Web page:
Choir Performs Amid the Flowers at Wimbourne St Giles.

 

 

Photographs by Colleen Gauntlett

On July 15th 2017, some sixty members of Caldicot Male Voice Choir travelled through the quiet country lanes and rolling hillsides of Wiltshire and Dorset to finally arrive in an area of outstanding beauty at the picturesque village of Wimbourne St GIles, home of the Earls of Shaftesbury.  Every year the St Giles Church Council bedecks the church in a wonderful display of flower arrangements and sculptures.  This year’s theme was ‘Country Ways’ and the choir positioned itself against the magnificent wooden screen of the 18th century Georgian church surrounded by over thirty magnificent floral displays.

The Choir, conducted by Siân Hatton and accompanied by Stephen Berry and John Nicholson performed a wide mix of favourites including Welsh hymns Rachie, Cwm Rhondda, Laudamus, Eli Jenkins’ Prayer and Malotte’s The Lord’s Prayer through to fast moving The Lady is a Tramp, With a Voice of Singing and Ride the Chariot.  These pieces contrasted with the Welsh songs ‘Anfonaf Angel’ the traditional, tragic, Welsh folk song, ‘Bugeilio’r Gwenith Gwyn’, ‘The Impossible Dream’ featured in The Man of La Mancha and ‘Mansions of the Lord’ from the film ‘We are Soldiers’.  The choir also delighted the audience with its premier performance of ‘Shenandoah’. In a long, varied programme, Siân Hatton delighted the audience with a rendition of the humorous Marriott Edgar poem ‘Albert and the Lion’ accompanied on piano by Stephen Berry.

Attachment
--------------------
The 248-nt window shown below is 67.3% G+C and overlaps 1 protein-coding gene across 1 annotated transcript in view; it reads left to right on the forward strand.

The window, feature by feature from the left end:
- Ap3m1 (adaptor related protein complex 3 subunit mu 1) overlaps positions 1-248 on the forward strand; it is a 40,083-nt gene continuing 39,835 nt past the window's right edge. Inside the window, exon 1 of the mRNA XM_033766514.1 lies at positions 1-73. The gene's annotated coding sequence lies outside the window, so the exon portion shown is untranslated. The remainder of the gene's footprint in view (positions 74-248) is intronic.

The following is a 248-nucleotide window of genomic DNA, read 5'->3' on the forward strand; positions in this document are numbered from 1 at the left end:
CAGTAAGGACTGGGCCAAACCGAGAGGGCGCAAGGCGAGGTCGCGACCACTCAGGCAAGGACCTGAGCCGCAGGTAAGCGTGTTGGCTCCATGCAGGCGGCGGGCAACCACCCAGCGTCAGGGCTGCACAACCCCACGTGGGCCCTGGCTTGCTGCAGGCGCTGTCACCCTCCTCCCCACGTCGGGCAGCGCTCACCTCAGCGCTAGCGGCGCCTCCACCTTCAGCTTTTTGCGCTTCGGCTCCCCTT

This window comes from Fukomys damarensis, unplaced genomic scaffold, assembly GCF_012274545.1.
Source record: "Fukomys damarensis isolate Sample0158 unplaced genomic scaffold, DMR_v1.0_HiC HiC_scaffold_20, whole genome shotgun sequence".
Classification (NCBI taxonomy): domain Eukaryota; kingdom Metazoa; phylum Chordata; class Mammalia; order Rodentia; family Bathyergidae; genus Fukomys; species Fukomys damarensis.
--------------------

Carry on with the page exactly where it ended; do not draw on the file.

The programme included a performance from a four piece brass ensemble made up from young pupils of the local Queen Elizabeth School who delighted the audience with an exploration of musical styles beginning with ‘Fly me to the Moon’ included Baroque, Handel’s ‘Hornpipe’ from Water Music, Tchaikovsky’s Swan Lake right through to ‘Sir Duke’ by Stevie Wonder and ‘La Cucaracha’, finalising with the Glenn Miller classic ‘In the Mood’..  The foursome form part of the thirty odd strong School orchestra who perform over thirty concerts a year.

Following rapturous applause from the audience and words of appreciation and a request to visit again from the Rector, the reverend David Paskins the choir left to board the coach to nearby Cranborne and the Sheaf of Arrows for well deserved refreshment.

 

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